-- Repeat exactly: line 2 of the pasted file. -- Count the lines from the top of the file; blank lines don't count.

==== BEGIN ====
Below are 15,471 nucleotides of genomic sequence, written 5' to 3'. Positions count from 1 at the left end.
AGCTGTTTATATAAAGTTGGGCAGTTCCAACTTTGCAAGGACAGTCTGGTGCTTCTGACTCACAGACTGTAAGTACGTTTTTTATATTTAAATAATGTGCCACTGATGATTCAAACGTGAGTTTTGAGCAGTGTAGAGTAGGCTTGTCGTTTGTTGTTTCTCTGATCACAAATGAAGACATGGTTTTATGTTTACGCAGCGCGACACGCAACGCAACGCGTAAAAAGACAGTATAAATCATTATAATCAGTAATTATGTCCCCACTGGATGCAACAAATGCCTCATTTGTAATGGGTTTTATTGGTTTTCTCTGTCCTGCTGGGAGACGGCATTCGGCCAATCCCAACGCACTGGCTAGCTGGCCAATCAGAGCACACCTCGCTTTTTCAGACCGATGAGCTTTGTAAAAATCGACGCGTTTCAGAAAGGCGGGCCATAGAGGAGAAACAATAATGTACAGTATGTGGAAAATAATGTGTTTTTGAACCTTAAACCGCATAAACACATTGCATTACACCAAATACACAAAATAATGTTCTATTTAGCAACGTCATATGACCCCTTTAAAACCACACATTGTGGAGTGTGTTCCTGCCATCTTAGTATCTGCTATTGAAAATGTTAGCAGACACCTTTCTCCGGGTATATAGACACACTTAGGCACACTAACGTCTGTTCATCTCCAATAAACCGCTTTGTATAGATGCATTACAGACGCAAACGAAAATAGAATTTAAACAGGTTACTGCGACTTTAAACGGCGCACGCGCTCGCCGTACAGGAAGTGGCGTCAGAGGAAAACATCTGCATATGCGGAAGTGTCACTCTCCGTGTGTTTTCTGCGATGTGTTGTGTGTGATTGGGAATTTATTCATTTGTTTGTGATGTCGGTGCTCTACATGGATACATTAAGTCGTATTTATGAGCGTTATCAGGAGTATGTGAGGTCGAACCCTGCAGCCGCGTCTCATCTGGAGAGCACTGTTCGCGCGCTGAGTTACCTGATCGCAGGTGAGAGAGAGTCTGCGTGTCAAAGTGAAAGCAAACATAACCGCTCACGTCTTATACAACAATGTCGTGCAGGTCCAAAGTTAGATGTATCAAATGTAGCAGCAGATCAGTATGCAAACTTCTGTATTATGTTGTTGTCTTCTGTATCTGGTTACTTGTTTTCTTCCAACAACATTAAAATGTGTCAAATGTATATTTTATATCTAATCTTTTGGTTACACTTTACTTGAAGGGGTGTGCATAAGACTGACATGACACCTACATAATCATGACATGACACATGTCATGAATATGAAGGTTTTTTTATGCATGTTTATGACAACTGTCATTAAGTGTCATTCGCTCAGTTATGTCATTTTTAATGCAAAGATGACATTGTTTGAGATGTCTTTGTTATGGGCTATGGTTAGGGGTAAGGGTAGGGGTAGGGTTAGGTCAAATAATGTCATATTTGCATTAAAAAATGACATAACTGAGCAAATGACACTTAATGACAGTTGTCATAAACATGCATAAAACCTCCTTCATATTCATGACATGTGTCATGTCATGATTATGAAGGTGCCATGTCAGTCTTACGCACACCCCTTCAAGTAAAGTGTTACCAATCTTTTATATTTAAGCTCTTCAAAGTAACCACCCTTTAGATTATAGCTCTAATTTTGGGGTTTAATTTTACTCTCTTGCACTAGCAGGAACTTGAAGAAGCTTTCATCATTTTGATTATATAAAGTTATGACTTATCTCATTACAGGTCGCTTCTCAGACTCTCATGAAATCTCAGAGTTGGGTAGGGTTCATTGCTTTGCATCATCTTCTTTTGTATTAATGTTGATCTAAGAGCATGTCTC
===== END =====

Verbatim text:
AGCTGTTTATATAAAGTTGGGCAGTTCCAACTTTGCAAGGACAGTCTGGTGCTTCTGACTCACAGACTGTAAGTACGTTTTTTATATTTAAATAATGTGCCACTGATGATTCAAACGTGAGTTTTGAGCAGTGTAGAGTAGGCTTGTCGTTTGTTGTTTCTCTGATCACAAATGAAGACATGGTTTTATGTTTACGCAGCGCGACACGCAACGCAACGCGTAAAAAGACAGTATAAATCATTATAATCAGTAATTATGTCCCCACTGGATGCAACAAATGCCTCATTTGTAATGGGTTTTATTGGTTTTCTCTGTCCTGCTGGGAGACGGCATTCGGCCAATCCCAACGCACTGGCTAGCTGGCCAATCAGAGCACACCTCGCTTTTTCAGACCGATGAGCTTTGTAAAAATCGACGCGTTTCAGAAAGGCGGGCCATAGAGGAGAAACAATAATGTACAGTATGTGGAAAATAATGTGTTTTTGAACCTTAAACCGCATAAACACATTGCATTACACCAAATACACAAAATAATGTTCTATTTAGCAACGTCATATGACCCCTTTAAAACCACACATTGTGGAGTGTGTTCCTGCCATCTTAGTATCTGCTATTGAAAATGTTAGCAGACACCTTTCTCCGGGTATATAGACACACTTAGGCACACTAACGTCTGTTCATCTCCAATAAACCGCTTTGTATAGATGCATTACAGACGCAAACGAAAATAGAATTTAAACAGGTTACTGCGACTTTAAACGGCGCACGCGCTCGCCGTACAGGAAGTGGCGTCAGAGGAAAACATCTGCATATGCGGAAGTGTCACTCTCCGTGTGTTTTCTGCGATGTGTTGTGTGTGATTGGGAATTTATTCATTTGTTTGTGATGTCGGTGCTCTACATGGATACATTAAGTCGTATTTATGAGCGTTATCAGGAGTATGTGAGGTCGAACCCTGCAGCCGCGTCTCATCTGGAGAGCACTGTTCGCGCGCTGAGTTACCTGATCGCAGGTGAGAGAGAGTCTGCGTGTCAAAGTGAAAGCAAACATAACCGCTCACGTCTTATACAACAATGTCGTGCAGGTCCAAAGTTAGATGTATCAAATGTAGCAGCAGATCAGTATGCAAACTTCTGTATTATGTTGTTGTCTTCTGTATCTGGTTACTTGTTTTCTTCCAACAACATTAAAATGTGTCAAATGTATATTTTATATCTAATCTTTTGGTTACACTTTACTTGAAGGGGTGTGCATAAGACTGACATGACACCTACATAATCATGACATGACACATGTCATGAATATGAAGGTTTTTTTATGCATGTTTATGACAACTGTCATTAAGTGTCATTCGCTCAGTTATGTCATTTTTAATGCAAAGATGACATTGTTTGAGATGTCTTTGTTATGGGCTATGGTTAGGGGTAAGGGTAGGGGTAGGGTTAGGTCAAATAATGTCATATTTGCATTAAAAAATGACATAACTGAGCAAATGACACTTAATGACAGTTGTCATAAACATGCATAAAACCTCCTTCATATTCATGACATGTGTCATGTCATGATTATGAAGGTGCCATGTCAGTCTTACGCACACCCCTTCAAGTAAAGTGTTACCAATCTTTTATATTTAAGCTCTTCAAAGTAACCACCCTTTAGATTATAGCTCTAATTTTGGGGTTTAATTTTACTCTCTTGCACTAGCAGGAACTTGAAGAAGCTTTCATCATTTTGATTATATAAAGTTATGACTTATCTCATTACAGGTCGCTTCTCAGACTCTCATGAAATCTCAGAGTTGGGTAGGGTTCATTGCTTTGCATCATCTTCTTTTGTATTAATGTTGATCTAAGAGCATGTCTC